When reviewing and considering a borrower’s employment-related income, the mortgagee (lender) must “verify the borrower’s most recent two years of employment and income,” and document this verification process using one of the following methods.
(1) Traditional Current Employment Documentation
When verifying current employment, mortgage lenders should obtain the most recent pay stub from the borrower, along with one of the following:
- a written Verification of Employment (VOE) covering two years; or
- an electronic verification acceptable to FHA.
Re-verification of the borrower’s employment should be finished within 10 days prior to the date of the note, according to current HUD guidelines for FHA income verification. The handbook states that “Verbal re-verification of employment is acceptable.”
(2) Alternative Current Employment Documentation
If a mortgage lender is using alternative documentation to verify a borrower’s income for FHA purposes, the lender must:
- obtain copies of the most recent pay stub with year-to-date earnings;
- obtain copies of the original W-2 forms from the previous two years; and
- document current employment by telephone, sign and date the verification documentation, and note the name, title, and telephone number of the person with whom employment was verified.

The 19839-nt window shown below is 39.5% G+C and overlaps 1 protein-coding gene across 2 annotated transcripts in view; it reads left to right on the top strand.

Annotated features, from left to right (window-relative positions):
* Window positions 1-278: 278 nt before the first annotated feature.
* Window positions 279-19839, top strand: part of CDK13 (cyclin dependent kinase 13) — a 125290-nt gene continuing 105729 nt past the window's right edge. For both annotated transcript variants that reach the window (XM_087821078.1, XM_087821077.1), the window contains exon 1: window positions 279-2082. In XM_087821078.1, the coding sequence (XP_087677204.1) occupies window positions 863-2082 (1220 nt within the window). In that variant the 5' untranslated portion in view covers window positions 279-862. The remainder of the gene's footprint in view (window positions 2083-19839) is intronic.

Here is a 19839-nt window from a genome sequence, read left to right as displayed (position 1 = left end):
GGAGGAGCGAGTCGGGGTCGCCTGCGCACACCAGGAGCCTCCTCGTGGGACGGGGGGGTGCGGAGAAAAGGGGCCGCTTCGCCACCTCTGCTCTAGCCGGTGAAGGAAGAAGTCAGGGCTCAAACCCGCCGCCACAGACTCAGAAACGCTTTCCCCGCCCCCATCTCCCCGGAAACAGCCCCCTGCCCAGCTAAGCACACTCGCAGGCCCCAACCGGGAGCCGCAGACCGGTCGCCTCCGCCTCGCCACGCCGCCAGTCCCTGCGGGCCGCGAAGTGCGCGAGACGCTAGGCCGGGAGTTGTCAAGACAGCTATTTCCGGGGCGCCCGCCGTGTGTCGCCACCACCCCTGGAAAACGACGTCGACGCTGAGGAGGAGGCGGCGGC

A 10-day rule is used for re-verification of employment. Re-verification must be completed within 10 days prior to the date of the note. It can be done verbally, according to the FHA income requirements outlined in HUD Handbook 4000.1.
(3) Past Employment Documentation
Direct verification of an FHA borrower’s employment history including the previous two years is not required if all of the conditions below have been met:
- The borrower’s current employer confirms an employment history of two years, or a paystub reflects a hiring date.
- Only base pay income is used to qualify the borrower (with no overtime or bonus-related income).
- The Borrower executes IRS Form 4506, Request for Copy of Tax Return, IRS Form 4506-T, Request for Transcript of Tax Return, or IRS Form 8821, Tax Information Authorization, for the previous two tax years.